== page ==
|Missouri||$7.65||$7.70||$7.85||$8.60||Scheduled to increase each year by $0.85 per hour until 2023, when minimum wage reaches $12 per hour.|
|Montana||$8.05||$8.15||$8.30||$8.50||Raised because of 2.68% cost of living change, and rounded up to nearest 5 cents. Wages based on inflation.|
|New Jersey||$8.38||$8.44||$8.60||$8.85||Raised because of 2.88% cost of living change. Wages based on inflation.|
|New York||$9.00||$9.70||$15 per hour or $13.50 in New York City depending on employer size. $12 per hour in Nassau, Suffolk, and Westchester counties. All other counties are $11.10 per hour.||Tiered/Rates vary by region: $15 per hour, New York City employers with 11 or more employees, and $13.50 per hour, New York City employers with 10 or fewer employees; $12 per hour, Nassau, Suffolk and Westchester counties; $11.10 per hour, remainder of the state. Rate increases are included as part of the 2016 Budget Bill, Part K (S.B. 6406-C/A.B. 9006-C).|
|The piece rate for Agricultural workers must be equivalent to the basic minimum wage, unless a youth rate certificate is issued (wage rate then must be equivalent to the youth rate). Existing wage orders are to be adjusted to reflect the wage increases. Paid family leave is also part of the Budget Bill.|
|Fast Food Worker classification||$12.75 whole state or $15 in New York City||The minimum wage for workers in fast food establishments will be $15 per hour on December 31, 2018 in New York City and $12.75 per hour for fast food workers in the rest of the state.|
|Airport worker classification||$15 on January 1, 2019, and $15.60 by September 1, 2019.||The minimum wage at all airports (LaGuardia, JFK and Newark Liberty International) will be $15 on January 1, 2019 and will increase to $15.60 eff. September 1, 2019.|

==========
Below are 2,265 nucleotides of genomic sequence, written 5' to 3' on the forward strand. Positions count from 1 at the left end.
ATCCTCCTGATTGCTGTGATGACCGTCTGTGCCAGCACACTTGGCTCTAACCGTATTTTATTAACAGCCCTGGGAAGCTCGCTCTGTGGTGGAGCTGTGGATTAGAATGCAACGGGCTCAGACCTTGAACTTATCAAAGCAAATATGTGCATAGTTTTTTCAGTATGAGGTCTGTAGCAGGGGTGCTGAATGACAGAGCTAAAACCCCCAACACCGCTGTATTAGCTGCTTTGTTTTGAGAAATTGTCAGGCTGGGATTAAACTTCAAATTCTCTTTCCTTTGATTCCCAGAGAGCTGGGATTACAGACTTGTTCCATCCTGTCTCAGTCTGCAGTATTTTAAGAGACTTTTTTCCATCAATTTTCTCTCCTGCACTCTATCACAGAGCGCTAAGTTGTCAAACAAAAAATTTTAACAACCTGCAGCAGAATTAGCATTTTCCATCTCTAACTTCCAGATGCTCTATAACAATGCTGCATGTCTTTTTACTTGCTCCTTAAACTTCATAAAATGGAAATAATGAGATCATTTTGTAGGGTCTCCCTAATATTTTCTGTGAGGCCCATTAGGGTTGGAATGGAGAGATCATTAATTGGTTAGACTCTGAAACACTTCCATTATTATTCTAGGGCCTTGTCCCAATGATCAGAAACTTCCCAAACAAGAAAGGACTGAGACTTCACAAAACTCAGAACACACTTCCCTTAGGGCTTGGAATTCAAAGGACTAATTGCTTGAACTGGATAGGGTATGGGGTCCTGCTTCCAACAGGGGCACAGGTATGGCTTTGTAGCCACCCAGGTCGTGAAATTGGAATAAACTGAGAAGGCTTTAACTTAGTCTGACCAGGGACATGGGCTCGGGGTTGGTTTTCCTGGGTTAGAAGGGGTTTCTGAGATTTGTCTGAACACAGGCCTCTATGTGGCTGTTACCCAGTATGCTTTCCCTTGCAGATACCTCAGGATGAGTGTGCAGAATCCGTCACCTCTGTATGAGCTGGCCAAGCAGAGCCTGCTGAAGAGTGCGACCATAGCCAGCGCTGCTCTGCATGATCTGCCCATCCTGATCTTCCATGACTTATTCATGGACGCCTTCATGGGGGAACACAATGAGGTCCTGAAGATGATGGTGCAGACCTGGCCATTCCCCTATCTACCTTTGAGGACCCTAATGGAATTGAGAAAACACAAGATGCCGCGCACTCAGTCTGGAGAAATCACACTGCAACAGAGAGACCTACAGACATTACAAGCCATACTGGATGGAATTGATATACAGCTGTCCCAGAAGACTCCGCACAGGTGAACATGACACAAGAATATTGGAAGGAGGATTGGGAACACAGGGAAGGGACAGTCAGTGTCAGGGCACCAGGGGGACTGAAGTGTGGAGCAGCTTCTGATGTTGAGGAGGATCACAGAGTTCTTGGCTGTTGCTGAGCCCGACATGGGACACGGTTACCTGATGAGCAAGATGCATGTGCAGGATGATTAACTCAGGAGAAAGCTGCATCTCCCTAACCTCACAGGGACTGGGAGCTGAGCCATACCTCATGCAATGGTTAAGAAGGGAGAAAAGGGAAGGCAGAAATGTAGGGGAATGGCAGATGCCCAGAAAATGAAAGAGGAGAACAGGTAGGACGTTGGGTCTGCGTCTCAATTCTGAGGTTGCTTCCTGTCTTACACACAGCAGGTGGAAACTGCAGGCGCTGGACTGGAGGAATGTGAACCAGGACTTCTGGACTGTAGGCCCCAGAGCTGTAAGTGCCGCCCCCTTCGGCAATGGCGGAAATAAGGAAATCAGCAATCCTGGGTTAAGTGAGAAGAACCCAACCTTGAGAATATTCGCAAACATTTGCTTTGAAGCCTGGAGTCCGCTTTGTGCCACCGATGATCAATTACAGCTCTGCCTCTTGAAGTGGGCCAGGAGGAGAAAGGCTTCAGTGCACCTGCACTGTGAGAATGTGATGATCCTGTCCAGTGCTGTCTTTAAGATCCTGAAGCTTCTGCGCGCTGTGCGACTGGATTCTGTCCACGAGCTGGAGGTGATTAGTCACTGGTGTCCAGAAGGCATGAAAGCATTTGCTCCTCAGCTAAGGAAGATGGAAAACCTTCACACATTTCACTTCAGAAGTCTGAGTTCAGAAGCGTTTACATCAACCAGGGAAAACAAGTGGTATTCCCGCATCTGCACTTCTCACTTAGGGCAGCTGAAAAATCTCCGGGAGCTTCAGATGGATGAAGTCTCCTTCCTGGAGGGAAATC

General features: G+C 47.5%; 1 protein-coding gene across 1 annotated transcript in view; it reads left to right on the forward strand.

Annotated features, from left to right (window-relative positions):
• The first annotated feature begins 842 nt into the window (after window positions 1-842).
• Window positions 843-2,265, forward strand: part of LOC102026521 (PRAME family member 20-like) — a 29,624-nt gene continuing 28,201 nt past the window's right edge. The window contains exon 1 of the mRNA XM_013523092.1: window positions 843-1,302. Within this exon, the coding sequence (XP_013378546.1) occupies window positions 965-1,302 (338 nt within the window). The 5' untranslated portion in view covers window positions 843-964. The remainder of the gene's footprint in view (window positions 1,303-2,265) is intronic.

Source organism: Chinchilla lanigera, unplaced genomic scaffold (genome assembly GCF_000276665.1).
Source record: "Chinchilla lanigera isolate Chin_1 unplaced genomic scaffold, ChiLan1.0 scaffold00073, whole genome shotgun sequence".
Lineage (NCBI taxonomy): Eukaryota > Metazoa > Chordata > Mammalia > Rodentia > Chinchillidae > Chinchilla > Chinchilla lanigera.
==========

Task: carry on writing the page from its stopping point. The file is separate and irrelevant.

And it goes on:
|Ohio||$8.10||$8.15||$8.30||$8.55||Raise from a 2.9% increase in the cost of living. Wage rates are adjusted annually based on inflation. The minimum wage rate applies to employees of businesses with annual gross receipts of $314,000 per year (changed from $305,000 in 2018). For employees at smaller companies and for 14- and 15-year-olds, the state minimum wage is $7.25 per hour, which is tied to the Federal Rate.|
|Oregon||$9.75||$10.25||Metro Portland is $12 per hour and $12.50 July, 1, 2019. $10.75 for most of the state, and $11.25 July 1, 2019.||The state minimum wage is tiered, with the highest rate in the Metro Portland area at $12.00 per hour ($12.50 eff. July 1, 2019), the lowest in rural (non-Urban) areas at $10.50 per hour ($11 eff. July 1, 2019), and a minimum wage of $10.75 per hour ($11.25 eff. July 1, 2019) in the rest of the state. Scheduled increases per S.B. 1532, L. 2016.|
|Rhode Island||$10.50||H.B. 5175, L. 2017.|
|South Dakota||$8.55||$8.65||$8.85||$9.10||Based on 2.7% increase in the cost of living. Wage rates are adjusted annually based on inflation.|
|Vermont||$9.60||$10.00||$10.50||$10.78||$10.78 per hour. This is a 28-cent scheduled increase over the current $10.50 per hour.|
|Washington||$9.47||$11.00||$12 per hour (if over 18 years old). Workers under 16 can be paid $10.20 per hour.||$12 per hour, for employees who have reached the age of 18, per voter-approved Initiative 1433, effective January 1, 2017. Under Initiative 1433, the minimum wage will increase gradually to $13.50 by 2020. The Department of Labor and Industries will resume calculating the minimum wage for calendar years 2021 and beyond, based on increases in the cost of living. Workers under 16 years old can be paid 85 percent of the adult minimum wage, or $10.20 per hour, in 2019. The initiative also guarantees paid sick time to workers, allowing workers to accrue one hour of paid sick leave for every 40 hours worked.|
Here are the classifications of employees that do not meet the Department of Labor’s definition for “minimum wage” requirements.